From the Artist:
I’m always fascinated by texture–texture of objects and surfaces. The kind that gives me feeling of touch. Texture can come from soil, clay, mud, sand, brick, concrete, wood, iron, human body, animal, water, sky, moon, you name it. Texture, the sense of touch generates feelings of real to surreal and that juxtapose color, space, and forms. In a way, my paintings are expression of experience, mixture of visual and intellectual exercise and understanding life. I am keen on representing my surroundings, where I come from, and where I belong, as it identifies my paintings. Many elements come from rural Bangladesh like clay-hut, muddy courtyard, bamboo fences, haystack, water, boat, human, and animal. In many of my paintings, moon plays an important role–sometime romantic, sometime cosmic, and at other times to depict the eternal and the timeless. Generally, use of mixed color is noticeable in my work; this is probably what makes my paintings identifiable in the crowded art world.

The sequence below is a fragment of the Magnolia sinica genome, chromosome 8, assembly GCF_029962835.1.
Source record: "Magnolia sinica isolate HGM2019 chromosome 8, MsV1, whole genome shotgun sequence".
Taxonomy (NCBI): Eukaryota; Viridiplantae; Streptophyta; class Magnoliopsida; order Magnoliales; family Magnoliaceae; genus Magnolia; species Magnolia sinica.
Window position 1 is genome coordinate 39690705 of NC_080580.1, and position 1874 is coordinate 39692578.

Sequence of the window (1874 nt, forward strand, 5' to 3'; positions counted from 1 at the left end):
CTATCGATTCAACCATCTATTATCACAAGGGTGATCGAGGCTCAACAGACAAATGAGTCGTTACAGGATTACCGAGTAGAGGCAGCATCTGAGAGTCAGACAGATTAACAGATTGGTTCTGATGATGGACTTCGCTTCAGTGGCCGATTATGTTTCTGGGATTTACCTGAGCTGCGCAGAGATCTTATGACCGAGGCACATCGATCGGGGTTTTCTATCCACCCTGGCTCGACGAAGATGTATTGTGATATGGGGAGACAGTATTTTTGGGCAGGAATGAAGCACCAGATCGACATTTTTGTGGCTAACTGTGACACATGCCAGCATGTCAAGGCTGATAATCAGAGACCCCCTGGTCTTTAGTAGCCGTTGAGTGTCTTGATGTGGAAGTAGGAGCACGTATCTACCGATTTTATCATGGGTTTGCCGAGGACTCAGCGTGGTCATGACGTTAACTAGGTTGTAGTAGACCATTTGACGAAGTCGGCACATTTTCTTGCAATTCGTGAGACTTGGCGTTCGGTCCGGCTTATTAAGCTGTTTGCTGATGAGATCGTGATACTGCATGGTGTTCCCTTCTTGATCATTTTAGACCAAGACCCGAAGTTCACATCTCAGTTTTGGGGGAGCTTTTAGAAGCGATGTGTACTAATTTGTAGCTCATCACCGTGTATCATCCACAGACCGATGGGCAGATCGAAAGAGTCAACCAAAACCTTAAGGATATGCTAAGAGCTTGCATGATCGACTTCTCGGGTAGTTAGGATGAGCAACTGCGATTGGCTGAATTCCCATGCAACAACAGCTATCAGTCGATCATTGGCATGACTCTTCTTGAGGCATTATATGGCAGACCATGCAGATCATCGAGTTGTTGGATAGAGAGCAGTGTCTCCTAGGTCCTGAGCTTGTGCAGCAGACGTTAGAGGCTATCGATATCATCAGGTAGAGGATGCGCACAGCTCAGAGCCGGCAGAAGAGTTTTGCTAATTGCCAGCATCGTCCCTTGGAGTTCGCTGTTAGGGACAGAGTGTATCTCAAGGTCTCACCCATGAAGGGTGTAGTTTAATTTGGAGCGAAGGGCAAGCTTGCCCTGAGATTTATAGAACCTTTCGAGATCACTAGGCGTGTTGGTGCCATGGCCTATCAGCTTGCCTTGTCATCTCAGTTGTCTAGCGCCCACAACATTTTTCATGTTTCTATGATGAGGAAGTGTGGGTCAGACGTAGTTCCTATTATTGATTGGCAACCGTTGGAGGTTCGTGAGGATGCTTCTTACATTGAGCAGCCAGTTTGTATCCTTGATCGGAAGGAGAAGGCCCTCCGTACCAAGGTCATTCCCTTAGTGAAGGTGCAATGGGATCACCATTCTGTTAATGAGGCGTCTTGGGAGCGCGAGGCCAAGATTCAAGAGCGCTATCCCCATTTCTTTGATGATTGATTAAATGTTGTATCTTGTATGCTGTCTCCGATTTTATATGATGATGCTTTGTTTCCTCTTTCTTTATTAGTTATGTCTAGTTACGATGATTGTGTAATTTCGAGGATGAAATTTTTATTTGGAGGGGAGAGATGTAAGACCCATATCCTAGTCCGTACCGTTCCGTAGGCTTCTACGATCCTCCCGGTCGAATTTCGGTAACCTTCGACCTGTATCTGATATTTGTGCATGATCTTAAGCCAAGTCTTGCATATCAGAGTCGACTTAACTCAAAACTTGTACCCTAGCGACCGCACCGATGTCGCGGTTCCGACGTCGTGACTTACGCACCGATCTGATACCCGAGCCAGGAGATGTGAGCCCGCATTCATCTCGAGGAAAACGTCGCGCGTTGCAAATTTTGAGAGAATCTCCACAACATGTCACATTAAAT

To create texture on my canvas, I use palette knife, matches-sticks, toothpicks, essentially anything I need with thick paints; sometimes I use sand, fabric, paper to get the right effect, feeling and mood. Even in my watercolors, I always try to create texture by sedimentation of paint ingredients with water, dripping, clotting, cracking, and graining on wet paper.